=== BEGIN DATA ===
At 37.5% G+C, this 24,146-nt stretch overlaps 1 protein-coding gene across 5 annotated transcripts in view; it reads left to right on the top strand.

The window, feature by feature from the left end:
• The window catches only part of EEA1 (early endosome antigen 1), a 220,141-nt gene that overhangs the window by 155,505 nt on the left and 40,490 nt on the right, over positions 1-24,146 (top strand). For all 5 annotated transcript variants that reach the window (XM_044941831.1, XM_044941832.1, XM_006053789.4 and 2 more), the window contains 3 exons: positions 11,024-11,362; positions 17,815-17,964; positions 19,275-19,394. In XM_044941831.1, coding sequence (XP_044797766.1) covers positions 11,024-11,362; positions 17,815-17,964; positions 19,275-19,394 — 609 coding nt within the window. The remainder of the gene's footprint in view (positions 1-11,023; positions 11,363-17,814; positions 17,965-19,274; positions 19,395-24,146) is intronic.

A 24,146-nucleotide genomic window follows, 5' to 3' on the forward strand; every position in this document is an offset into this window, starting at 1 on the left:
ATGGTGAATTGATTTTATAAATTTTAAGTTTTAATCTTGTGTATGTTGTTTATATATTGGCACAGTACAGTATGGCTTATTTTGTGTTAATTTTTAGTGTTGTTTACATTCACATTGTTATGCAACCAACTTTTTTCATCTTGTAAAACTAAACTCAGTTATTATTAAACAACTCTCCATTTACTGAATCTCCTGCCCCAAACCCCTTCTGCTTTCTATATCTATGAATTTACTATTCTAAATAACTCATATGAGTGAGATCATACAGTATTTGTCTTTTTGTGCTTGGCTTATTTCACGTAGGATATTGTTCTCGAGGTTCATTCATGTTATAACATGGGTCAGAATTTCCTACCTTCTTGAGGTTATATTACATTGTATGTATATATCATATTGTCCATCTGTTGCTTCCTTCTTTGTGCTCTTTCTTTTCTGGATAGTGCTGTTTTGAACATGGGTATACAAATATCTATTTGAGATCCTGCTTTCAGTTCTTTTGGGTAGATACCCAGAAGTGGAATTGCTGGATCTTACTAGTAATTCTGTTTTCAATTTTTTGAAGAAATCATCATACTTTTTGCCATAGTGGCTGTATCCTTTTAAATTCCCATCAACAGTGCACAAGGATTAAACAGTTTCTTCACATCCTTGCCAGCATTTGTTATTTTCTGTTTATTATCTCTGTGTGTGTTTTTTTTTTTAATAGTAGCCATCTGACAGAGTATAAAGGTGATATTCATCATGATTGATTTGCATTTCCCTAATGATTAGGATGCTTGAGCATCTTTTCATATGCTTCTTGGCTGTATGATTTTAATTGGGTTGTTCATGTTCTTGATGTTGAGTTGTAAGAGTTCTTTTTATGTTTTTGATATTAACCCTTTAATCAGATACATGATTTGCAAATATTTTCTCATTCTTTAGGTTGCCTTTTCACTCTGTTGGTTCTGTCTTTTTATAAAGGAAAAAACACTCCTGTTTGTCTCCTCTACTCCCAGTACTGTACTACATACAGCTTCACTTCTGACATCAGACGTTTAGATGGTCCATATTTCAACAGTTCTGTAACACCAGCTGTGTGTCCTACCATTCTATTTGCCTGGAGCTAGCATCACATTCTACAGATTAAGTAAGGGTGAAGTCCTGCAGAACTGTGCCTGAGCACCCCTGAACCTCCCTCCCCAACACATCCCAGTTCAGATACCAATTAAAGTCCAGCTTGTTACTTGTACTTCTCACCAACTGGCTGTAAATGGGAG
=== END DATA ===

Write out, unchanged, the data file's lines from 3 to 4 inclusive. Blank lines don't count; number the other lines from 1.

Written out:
• The window catches only part of EEA1 (early endosome antigen 1), a 220,141-nt gene that overhangs the window by 155,505 nt on the left and 40,490 nt on the right, over positions 1-24,146 (top strand). For all 5 annotated transcript variants that reach the window (XM_044941831.1, XM_044941832.1, XM_006053789.4 and 2 more), the window contains 3 exons: positions 11,024-11,362; positions 17,815-17,964; positions 19,275-19,394. In XM_044941831.1, coding sequence (XP_044797766.1) covers positions 11,024-11,362; positions 17,815-17,964; positions 19,275-19,394 — 609 coding nt within the window. The remainder of the gene's footprint in view (positions 1-11,023; positions 11,363-17,814; positions 17,965-19,274; positions 19,395-24,146) is intronic.

A 24,146-nucleotide genomic window follows, 5' to 3' on the forward strand; every position in this document is an offset into this window, starting at 1 on the left: